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January 10, 2013 • Cee • Holy Mother Cover

sp - bj

Let’s talk about this cover.

On the surface, what do we have?

  • the title and the author – The Bell Jar by Sylvia Plath
  • the vibrant red color certainly grabs my attention (but it is awfully misleading)
  • a woman is applying makeup but her compact is empty
  • it is a 50th anniversary edition
  • and it’s absolutely horrible

For those who do not know the plot of The Bell Jar, it is about:

It chronicles the crack-up of Esther Greenwood: brilliant, beautiful, enormously talented, and successful, but slowly going under — maybe for the last time. Sylvia Plath masterfully draws the reader into Esther’s breakdown with such intensity that Esther’s insanity becomes completely real and even rational, as probable and accessible an experience as going to the movies. Such deep penetration into the dark and harrowing corners of the psyche is an extraordinary accomplishment and has made The Bell Jar a haunting American classic. (– Goodreads)

I have heard why people don’t like the cover and why people do like it. I personally do not like it. I understand why the publisher Faber needs a new cover that will catch the attention of young readers and gain a wider audience. The cover has to appeal to them, but come on. This cover presents this book like it’s “chick lit,” which it is not. (Why are novels by female authors always written off as “chick lit” when they have as much value as novels by male authors?) And this cover is not appealing. Strip away the vibrant red, and what do we get?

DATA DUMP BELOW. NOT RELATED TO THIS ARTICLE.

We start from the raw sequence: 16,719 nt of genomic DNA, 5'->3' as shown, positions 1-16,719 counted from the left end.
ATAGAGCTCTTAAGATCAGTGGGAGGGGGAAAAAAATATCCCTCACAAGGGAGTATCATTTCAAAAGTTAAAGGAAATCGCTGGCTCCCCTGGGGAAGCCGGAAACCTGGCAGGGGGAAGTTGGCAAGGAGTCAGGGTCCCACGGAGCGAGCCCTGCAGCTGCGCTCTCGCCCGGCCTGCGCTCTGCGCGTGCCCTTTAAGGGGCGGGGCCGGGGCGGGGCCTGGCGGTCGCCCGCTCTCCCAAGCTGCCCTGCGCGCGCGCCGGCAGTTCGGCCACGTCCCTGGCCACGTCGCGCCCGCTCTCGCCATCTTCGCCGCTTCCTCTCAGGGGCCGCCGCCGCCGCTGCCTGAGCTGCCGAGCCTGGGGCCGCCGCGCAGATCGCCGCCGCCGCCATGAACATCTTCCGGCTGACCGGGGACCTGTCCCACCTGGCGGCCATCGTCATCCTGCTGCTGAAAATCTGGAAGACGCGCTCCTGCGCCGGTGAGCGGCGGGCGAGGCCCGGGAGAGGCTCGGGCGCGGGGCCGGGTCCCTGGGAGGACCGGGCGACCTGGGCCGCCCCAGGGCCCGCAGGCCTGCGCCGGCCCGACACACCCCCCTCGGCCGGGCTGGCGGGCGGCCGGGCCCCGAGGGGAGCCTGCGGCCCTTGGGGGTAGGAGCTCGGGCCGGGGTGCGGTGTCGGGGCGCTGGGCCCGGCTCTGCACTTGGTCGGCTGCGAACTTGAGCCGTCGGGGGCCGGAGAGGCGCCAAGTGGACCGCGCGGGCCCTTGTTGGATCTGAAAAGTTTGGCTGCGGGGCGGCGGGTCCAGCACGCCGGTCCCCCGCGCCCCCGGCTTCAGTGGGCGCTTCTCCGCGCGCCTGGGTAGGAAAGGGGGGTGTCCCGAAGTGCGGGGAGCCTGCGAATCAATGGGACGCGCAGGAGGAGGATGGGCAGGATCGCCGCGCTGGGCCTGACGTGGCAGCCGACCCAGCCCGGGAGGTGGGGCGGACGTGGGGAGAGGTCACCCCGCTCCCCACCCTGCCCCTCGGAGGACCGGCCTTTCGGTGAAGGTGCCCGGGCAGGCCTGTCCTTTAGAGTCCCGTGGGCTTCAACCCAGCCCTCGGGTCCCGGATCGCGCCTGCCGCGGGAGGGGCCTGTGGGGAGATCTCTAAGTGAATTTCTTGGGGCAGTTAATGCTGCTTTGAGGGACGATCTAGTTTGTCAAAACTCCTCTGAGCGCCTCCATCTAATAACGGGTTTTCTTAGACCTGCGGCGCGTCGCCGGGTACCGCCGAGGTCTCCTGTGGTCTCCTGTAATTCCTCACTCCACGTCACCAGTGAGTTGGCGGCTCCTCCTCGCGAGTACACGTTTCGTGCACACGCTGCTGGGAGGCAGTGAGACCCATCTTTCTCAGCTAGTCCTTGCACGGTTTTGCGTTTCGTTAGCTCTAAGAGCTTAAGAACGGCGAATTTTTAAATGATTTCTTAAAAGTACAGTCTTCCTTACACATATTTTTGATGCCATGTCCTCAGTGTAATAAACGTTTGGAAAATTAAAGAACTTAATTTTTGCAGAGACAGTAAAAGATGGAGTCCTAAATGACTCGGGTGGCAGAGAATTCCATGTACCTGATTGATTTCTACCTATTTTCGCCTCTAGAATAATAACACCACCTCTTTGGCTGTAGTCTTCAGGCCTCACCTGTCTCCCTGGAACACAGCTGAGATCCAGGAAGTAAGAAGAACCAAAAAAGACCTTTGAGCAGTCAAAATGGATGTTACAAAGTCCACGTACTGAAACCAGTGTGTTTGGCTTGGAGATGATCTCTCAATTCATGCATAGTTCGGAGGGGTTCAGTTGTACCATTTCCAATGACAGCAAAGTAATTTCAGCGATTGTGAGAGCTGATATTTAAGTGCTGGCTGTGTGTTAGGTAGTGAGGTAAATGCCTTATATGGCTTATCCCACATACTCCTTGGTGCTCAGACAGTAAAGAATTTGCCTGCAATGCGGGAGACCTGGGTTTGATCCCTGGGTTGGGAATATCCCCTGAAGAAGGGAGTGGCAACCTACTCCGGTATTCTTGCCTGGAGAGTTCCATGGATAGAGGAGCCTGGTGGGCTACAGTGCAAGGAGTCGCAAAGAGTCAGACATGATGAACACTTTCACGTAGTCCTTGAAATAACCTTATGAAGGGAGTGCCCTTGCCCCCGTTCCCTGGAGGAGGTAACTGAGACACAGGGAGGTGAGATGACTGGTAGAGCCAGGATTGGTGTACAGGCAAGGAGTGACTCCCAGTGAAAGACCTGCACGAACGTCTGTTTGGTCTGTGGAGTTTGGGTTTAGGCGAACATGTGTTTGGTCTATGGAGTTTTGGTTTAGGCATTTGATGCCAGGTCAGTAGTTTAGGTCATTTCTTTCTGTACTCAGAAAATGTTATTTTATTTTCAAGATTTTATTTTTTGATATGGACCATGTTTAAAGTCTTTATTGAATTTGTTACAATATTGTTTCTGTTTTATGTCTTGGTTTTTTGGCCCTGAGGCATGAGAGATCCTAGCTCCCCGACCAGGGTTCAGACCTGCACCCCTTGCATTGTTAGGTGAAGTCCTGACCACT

Okay, okay, I understand what the cover is saying if I analyze it. Here, we have a woman, who does not appear to be happy at all from the reflection of her compact mirror. She’s applying makeup, but we can see that there is no powder or anything in her compact; this suggests that the act of putting on makeup seems to be a monotonous routine the woman does. Putting on makeup also suggests that she has to maintain her appearance, especially how she is portrayed to her public both physically and mentally (which is a major theme in The Bell Jar). So, fine, this cover does relate to the book.   

But let’s face it. Readers are not going to stand at a bookstore (or wherever they find this book) and analyze the cover. Even I rarely examine the covers very closely. A person who has no idea what The Bell Jar is about will most likely judge the book by its cover, glossing it over quickly (ignoring the subtle clues that the cover is suggesting to them), and may conclude that this book is lighthearted. Well, they are in for a surprise. 

To me, the cover is visually awful. Unappealing. A mess. And it needs to go away now. (Why do I say this? Um, the vibrant red is all wrong for the book, the typography is absolutely horrible, and is her reflection in the mirror possible? It’s something an amateur  photographer would shoot for a homework assignment that specified that they  have to use bold colors and a mirror.)

If you give me the choice to decide which cover I want, I will take any of the covers below (even if they are as misleading as the one above because at least these are somewhat visually pleasing and exude those depressing themes within The Bell Jar). Read more »